• I’m thrilled I’m still alive, and defying the statistics.
  • Any work I do physical or otherwise, will be gains tomorrow, and the next day, and the next.  Do I dare hope?  Yes, I do.  I will always hope.

It’s so tempting for me to write you a long list of the blessings and gains I’ve had in my life as a result of cancer, of which there are many.  I feel I ought soften today’s writing, to make you feel warm and fuzzy, to absorb it so you don’t have to.

But just as there are many happy points in my life, there are many sad ones too.  I wrestle most of them alone with God because, even among my cancer friends, I don’t really know anyone else who walks this path.  The loneliness I felt as my muscles shook yesterday is a feeling that I stow close to my heart, and it — as a loss — makes the victories that much sweeter.  I need that contrast, and I think we all do.

Hard is good.  Good is hard.

Thank you for reading today.  As always, I’m better now that I wrote it down.


  1. Connie L Stahlbusch /

    #youareamazing- and I love reading everything you write.. God Bless you and your family

  2. Oh dear friend, I love you. Rejoicing, grieving, praising and hoping along with you.

  3. You are a gifted writer; your writing always seems so raw and honest while also being carefully edited. I’ve been following your story since Day 1.

    I don’t know if it makes a difference, but there is a group called Every Sweat Matters. Founded by a fitness coach who is also a cancer survivor, it recognizes that not everyone is fortunate enough to be able to workout every day and encourages others to “sweat for those who can’t.”

    In your previous seasons of chemo, when working out was hard, or not possible, there were many, many days that I thought of you while I was exercising. Your health has been my “intention” in more than one yoga class.

    I know that my crunches don’t make your abs stronger, but thinking of your journey inspires me on days that I just don’t want to pick up those weights, and I’m sure you know that on the days that you can pick up the weights (or do the pushups, or whatever), your people are celebrating right along with you.

    Every sweat does matter, and you are always a badass!

  4. Melissa /

    This post is brutiful – filled with the brutal and the beautiful. Thank you for sharing.

  5. This was so hard and also good to read, because grief is real. It’s important to name it. Sometimes it’s not all relative; sometimes it’s just totally crappy.

    We continue to hold you close over here in the Northwest. You have never been just a person with a blog of urgency. Rather you remain a writer-pal who remains in our prayers daily. Bless you today.

  6. Leah Chapman /

    Love you, Jen … you are always inspiring in your truth that you share ?

  7. Praying, Jen.

  8. Grieving is important. Just know that, as weak as you see yourself, there are many who see your strength in all of this. ♥

  9. Elisa Dailey /

    You are so amazing Jen!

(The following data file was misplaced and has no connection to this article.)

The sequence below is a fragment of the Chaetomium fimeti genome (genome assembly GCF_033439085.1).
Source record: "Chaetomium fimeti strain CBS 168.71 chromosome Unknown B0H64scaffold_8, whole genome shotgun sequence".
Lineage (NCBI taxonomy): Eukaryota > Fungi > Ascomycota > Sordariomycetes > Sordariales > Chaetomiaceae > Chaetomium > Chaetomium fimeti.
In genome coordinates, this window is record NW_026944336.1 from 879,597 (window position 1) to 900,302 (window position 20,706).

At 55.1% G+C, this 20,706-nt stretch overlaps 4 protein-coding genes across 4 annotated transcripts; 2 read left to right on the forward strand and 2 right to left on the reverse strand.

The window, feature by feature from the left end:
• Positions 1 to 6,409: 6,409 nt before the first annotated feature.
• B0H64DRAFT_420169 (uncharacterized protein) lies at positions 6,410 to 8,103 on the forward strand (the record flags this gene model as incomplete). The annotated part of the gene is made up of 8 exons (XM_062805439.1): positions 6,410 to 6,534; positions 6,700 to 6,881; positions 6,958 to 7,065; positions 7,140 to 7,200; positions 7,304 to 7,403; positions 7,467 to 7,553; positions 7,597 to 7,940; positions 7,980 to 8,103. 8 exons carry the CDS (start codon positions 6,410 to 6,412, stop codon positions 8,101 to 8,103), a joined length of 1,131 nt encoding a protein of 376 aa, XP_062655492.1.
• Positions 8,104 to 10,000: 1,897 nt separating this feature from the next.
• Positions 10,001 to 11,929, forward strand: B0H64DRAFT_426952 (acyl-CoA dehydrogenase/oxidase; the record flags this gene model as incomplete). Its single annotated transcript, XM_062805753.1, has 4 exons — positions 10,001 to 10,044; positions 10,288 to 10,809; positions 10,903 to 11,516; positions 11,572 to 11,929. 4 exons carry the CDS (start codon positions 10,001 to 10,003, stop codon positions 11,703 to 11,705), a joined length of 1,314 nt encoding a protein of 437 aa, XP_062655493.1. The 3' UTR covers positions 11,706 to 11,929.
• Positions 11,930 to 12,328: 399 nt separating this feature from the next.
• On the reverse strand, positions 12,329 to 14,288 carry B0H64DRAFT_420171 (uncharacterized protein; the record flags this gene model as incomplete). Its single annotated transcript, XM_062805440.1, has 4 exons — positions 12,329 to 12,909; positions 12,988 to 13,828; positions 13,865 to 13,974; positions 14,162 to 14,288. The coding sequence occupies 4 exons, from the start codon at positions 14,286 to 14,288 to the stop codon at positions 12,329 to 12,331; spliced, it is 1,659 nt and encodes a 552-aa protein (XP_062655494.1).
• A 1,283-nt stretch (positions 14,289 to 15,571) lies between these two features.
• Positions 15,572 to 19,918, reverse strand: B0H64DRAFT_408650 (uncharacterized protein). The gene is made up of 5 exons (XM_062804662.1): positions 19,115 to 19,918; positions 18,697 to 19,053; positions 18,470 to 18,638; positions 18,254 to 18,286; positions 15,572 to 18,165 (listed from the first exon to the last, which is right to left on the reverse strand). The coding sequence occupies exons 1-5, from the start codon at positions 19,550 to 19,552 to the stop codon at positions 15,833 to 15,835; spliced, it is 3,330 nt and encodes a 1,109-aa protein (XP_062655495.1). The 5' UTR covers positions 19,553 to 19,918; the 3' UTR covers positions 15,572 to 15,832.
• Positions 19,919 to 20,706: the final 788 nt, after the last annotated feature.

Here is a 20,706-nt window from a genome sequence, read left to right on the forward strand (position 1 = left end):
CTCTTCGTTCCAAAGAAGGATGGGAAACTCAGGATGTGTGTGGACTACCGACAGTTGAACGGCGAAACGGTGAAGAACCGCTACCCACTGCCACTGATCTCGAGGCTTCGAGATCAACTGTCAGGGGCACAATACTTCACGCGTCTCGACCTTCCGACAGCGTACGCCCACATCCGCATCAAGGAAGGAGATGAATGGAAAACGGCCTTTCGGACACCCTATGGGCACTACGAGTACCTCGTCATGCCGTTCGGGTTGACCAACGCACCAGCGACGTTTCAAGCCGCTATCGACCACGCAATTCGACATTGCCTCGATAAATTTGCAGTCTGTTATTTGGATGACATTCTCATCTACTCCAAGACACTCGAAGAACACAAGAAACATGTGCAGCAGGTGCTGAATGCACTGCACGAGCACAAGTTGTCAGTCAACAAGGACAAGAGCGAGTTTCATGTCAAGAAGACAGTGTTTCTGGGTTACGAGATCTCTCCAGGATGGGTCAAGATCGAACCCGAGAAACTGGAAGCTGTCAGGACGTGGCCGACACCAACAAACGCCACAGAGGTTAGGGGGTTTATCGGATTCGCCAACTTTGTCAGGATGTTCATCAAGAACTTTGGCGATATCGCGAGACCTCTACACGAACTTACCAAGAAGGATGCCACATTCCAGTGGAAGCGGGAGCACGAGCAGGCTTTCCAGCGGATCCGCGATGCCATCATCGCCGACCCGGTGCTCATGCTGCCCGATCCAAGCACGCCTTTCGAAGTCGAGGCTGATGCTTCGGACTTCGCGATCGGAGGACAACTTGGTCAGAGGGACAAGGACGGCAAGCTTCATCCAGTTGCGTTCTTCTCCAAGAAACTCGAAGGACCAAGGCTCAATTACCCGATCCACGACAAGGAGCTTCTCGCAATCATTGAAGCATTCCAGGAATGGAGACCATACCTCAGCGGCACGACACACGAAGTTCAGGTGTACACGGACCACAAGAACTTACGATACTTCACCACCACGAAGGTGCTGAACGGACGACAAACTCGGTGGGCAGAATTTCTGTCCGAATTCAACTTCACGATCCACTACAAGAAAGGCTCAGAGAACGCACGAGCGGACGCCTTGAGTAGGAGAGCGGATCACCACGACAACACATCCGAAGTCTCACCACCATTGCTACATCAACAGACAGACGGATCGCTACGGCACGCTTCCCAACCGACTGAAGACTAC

10. Rebecca Edwards Newman /

    Wow! This speaks to exactly my situation. Thank you.

  11. Bonnie B Jackson /

    Loss and Grief are interwoven but God’s Grace and Love for us covers it all and more!! He takes it All!! Love you Jen and stand with you daily!! Continue to let Him be your Strength!!

  12. Thank you for sharing Jen! I think you are amazing.

  13. Donna C /

    I’m so glad you wrote this! Facing the griefs and losses associated with living with cancer is a part of our reality. If we only ever write about the positive, outsiders get a false idea of how life is. You are brave and awesome, and part of that bravery is grieving your losses.

  14. Peggy Murriner /

    Love you Jen. Sometimes swapping out 10lb weights for 2lb weights is a small price for extra days and more moments. I’d be crying too….I mean, I wanted to go from 10lb to 12lb.

  15. Jean Fennema Vanderzee /

    Been reflecting on your honesty. Grateful you took the time to grieve. Praying that the tears were cathartic and cleansing. Doing a day well allows time for that. Thank you for not putting a bow on this “hard” – thank you for leaving it for all of us to think about and absorb, and to pray for you with new insight.

  16. So much love and so many prayers to you, Jen. <3

    Though not because of cancer, but an elusive, roaming, rambling, schizophrenic nervous system condition that eludes treatment protocols or cure, my body has taken a similar beating and the grieving process is very real. Living in the now is very real. Not being able to plan for tomorrows because its unclear how many spoons will be available is an interesting and frustrating mine field to navigate. I can't relate to chemo-therapy or cancer, but I can relate to the feelings and the mental process of processing all the new normals of the fall-out of chronic illness. I am standing in the gap with you, dear sister, and want you to know that you are not alone. Though thousands of miles part us, I am sending you warm hugs from over here. Our tears are kindred. <3

  17. "Another Jen" /

    <3 <3 <3